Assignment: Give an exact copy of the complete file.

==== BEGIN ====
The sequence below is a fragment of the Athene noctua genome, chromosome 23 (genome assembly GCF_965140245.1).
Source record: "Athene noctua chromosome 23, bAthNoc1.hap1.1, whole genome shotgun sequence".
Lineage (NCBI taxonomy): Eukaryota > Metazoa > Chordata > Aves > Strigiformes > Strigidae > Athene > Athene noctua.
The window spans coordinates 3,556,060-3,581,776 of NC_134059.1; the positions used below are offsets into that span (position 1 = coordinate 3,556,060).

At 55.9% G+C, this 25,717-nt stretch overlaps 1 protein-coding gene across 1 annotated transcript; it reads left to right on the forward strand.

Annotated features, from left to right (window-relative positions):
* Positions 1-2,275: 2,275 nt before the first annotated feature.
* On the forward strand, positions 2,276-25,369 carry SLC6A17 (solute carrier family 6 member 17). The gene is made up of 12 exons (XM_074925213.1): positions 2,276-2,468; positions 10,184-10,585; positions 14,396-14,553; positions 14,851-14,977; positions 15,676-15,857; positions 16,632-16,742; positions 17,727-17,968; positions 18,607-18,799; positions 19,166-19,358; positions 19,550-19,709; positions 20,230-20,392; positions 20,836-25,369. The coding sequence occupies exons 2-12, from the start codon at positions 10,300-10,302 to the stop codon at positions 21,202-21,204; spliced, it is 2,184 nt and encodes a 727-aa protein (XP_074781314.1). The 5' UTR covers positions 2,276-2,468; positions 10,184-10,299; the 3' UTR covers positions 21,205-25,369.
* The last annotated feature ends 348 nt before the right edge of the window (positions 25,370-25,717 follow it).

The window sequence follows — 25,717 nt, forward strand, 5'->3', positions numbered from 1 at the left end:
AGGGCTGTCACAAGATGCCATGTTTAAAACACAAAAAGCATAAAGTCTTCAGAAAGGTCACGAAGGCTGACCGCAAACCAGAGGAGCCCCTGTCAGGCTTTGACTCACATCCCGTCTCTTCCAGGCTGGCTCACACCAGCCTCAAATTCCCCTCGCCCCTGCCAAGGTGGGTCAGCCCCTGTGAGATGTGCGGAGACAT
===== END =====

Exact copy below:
The sequence below is a fragment of the Athene noctua genome, chromosome 23 (genome assembly GCF_965140245.1).
Source record: "Athene noctua chromosome 23, bAthNoc1.hap1.1, whole genome shotgun sequence".
Lineage (NCBI taxonomy): Eukaryota > Metazoa > Chordata > Aves > Strigiformes > Strigidae > Athene > Athene noctua.
The window spans coordinates 3,556,060-3,581,776 of NC_134059.1; the positions used below are offsets into that span (position 1 = coordinate 3,556,060).

At 55.9% G+C, this 25,717-nt stretch overlaps 1 protein-coding gene across 1 annotated transcript; it reads left to right on the forward strand.

Annotated features, from left to right (window-relative positions):
* Positions 1-2,275: 2,275 nt before the first annotated feature.
* On the forward strand, positions 2,276-25,369 carry SLC6A17 (solute carrier family 6 member 17). The gene is made up of 12 exons (XM_074925213.1): positions 2,276-2,468; positions 10,184-10,585; positions 14,396-14,553; positions 14,851-14,977; positions 15,676-15,857; positions 16,632-16,742; positions 17,727-17,968; positions 18,607-18,799; positions 19,166-19,358; positions 19,550-19,709; positions 20,230-20,392; positions 20,836-25,369. The coding sequence occupies exons 2-12, from the start codon at positions 10,300-10,302 to the stop codon at positions 21,202-21,204; spliced, it is 2,184 nt and encodes a 727-aa protein (XP_074781314.1). The 5' UTR covers positions 2,276-2,468; positions 10,184-10,299; the 3' UTR covers positions 21,205-25,369.
* The last annotated feature ends 348 nt before the right edge of the window (positions 25,370-25,717 follow it).

The window sequence follows — 25,717 nt, forward strand, 5'->3', positions numbered from 1 at the left end:
AGGGCTGTCACAAGATGCCATGTTTAAAACACAAAAAGCATAAAGTCTTCAGAAAGGTCACGAAGGCTGACCGCAAACCAGAGGAGCCCCTGTCAGGCTTTGACTCACATCCCGTCTCTTCCAGGCTGGCTCACACCAGCCTCAAATTCCCCTCGCCCCTGCCAAGGTGGGTCAGCCCCTGTGAGATGTGCGGAGACAT